Studies show that people with either of these conditions* have a higher density of neuronal connections between similar regions of the brain; Ramachandran and Hubbard (2001) refer to these high density regions as hyperconnectivity within the brain’s neuronal networks. Recent evidence suggests a possible relationship between individuals with tone-colour synaesthesia and absolute pitch (AP) due to this hyper-connectivity.
Let us first explore AP. Most people with musical training can identify a pitch if you play them a first note, tell them what it is, and then play a second pitch to identify. The ability to do this is called relative pitch. Absolute pitch is the ability to name a musical pitch without an external reference, meaning they do not need the first step of the example I just mentioned – they just know what pitch it is. Absolute pitch abilities vary on a spectrum, but for the purpose of this article, I will not go into more detail than this.
Now let’s talk about synaesthesia; many different kinds exist. I have a friend who does not enjoy listening to Bach because it feels like someone rubbing sandpaper all over his body, but he loves Debussy because it feels like he is rolling around in the softest silk; some people have strong colour associations with different days of the week. The list of possible synaesthetic experiences is enormous, and even though researchers have extensively documented these experiences, the list is by no means complete.
Tone-colour synaesthesia is a subset of synaesthesia. Put simply, synaesthesia is a condition where an external stimulus elicits concurrent involuntary responses in two senses –the intended and an unexpected one. In the case of individuals with tone-colour synaesthesia, in addition to hearing tones like the normal population does, they perceive colours simultaneously.
The most common thing between people with AP and tone-colour synaesthesia is that they have these experiences almost instantaneously. People with AP have the name of every musical pitch pop instantly and without effort – it is not something they can turn off; similarly, people with tone-colour synaesthesia experience colour without having to think about it.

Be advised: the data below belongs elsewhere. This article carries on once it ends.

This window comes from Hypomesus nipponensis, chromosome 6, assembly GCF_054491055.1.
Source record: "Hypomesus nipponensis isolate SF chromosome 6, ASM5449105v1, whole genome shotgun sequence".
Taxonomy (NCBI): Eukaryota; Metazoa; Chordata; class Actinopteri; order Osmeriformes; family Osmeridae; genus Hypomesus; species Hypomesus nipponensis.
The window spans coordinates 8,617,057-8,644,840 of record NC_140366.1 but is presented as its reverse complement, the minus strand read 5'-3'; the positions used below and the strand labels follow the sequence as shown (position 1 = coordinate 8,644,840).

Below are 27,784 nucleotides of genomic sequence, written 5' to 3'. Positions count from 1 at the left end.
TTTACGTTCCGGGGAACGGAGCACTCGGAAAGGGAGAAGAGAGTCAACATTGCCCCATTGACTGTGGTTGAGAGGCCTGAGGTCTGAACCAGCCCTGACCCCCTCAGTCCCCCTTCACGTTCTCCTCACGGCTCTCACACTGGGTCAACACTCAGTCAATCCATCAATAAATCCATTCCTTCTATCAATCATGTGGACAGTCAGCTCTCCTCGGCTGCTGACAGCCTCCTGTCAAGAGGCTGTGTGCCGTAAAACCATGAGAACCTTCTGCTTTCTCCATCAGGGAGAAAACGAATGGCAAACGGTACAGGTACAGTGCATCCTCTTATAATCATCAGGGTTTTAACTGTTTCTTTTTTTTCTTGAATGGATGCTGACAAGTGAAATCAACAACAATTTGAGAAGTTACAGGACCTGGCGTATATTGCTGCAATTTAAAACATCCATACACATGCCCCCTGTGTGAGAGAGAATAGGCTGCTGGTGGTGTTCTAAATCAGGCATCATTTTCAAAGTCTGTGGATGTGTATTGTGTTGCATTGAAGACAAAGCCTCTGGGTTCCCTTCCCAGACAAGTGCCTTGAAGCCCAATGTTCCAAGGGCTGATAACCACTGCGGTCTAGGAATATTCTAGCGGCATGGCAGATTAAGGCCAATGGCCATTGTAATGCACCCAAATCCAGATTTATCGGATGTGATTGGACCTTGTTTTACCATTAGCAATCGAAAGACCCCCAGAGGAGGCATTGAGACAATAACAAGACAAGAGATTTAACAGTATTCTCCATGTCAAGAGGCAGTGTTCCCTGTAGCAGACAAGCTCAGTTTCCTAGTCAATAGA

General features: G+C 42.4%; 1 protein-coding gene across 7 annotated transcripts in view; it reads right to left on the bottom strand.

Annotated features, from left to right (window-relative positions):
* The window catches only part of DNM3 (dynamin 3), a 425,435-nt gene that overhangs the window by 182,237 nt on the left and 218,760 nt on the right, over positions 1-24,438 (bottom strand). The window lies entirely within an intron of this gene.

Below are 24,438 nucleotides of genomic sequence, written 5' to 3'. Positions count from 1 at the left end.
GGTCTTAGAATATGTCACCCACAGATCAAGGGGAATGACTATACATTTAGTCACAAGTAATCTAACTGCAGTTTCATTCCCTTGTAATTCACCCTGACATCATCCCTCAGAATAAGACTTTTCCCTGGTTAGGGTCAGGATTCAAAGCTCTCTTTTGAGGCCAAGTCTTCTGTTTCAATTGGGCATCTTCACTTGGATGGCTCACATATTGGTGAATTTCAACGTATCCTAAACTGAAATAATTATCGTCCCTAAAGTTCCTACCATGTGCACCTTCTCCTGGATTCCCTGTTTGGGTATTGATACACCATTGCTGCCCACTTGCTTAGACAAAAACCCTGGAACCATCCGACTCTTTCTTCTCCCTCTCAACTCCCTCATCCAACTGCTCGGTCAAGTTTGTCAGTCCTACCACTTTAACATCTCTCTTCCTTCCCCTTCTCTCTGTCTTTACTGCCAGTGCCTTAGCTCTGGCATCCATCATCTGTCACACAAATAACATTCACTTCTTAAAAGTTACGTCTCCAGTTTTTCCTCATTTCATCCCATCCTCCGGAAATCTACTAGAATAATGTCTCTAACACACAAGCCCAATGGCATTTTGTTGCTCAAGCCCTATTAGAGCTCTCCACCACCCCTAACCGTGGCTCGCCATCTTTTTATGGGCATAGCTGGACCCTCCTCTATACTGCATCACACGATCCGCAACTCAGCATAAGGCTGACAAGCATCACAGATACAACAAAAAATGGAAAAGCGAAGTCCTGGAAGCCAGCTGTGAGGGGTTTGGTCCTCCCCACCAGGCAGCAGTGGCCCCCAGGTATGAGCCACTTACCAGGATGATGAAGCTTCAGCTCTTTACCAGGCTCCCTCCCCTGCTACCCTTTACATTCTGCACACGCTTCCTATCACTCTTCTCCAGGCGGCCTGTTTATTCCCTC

The next most common thing these people have? They are not aware that these experiences are unusual because they think everyone else sees the world the same way they do! This is where the online study comes in – I am looking at the rate of incidence in absolute pitch and tone-colour synaesthesia. You do not have to have either of these conditions to help in this study. I just need as many people as possible to take it.
The study takes approximately half an hour, and you will need headphones or speakers in order to take it. At the end we can give you a good idea of whether or not you have AP or tone colour synaesthesia.
Here is the web address: http://psy770.gold.ac.uk/apsyn
If you have any questions, please email me at firstname.lastname@example.org
Thank you so much!
*Disclaimer: I should emphasize that even though I use the word “condition” to describe AP and synaesthesia, neither of these conditions is detrimental to people’s daily functioning.